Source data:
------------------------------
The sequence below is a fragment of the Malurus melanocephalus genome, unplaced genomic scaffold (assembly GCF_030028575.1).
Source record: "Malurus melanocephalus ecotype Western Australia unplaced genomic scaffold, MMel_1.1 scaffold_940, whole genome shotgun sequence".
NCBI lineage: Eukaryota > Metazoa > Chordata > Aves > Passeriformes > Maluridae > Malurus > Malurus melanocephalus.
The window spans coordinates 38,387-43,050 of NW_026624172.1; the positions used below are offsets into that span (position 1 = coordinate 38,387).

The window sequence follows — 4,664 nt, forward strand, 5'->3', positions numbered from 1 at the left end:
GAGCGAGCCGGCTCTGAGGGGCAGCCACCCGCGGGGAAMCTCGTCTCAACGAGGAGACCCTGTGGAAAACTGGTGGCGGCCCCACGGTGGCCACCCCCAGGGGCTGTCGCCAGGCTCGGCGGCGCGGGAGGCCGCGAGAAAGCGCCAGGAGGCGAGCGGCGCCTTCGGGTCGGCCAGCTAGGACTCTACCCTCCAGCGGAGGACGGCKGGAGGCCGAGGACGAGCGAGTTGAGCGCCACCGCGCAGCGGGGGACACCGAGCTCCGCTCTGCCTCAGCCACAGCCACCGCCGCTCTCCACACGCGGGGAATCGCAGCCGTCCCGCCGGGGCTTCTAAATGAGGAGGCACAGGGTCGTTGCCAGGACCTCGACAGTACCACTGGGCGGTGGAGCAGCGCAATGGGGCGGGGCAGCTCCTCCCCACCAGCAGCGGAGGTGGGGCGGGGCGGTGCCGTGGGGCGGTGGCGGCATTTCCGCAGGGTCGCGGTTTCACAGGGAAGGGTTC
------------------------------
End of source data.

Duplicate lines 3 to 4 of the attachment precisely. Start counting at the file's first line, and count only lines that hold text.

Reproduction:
NCBI lineage: Eukaryota > Metazoa > Chordata > Aves > Passeriformes > Maluridae > Malurus > Malurus melanocephalus.
The window spans coordinates 38,387-43,050 of NW_026624172.1; the positions used below are offsets into that span (position 1 = coordinate 38,387).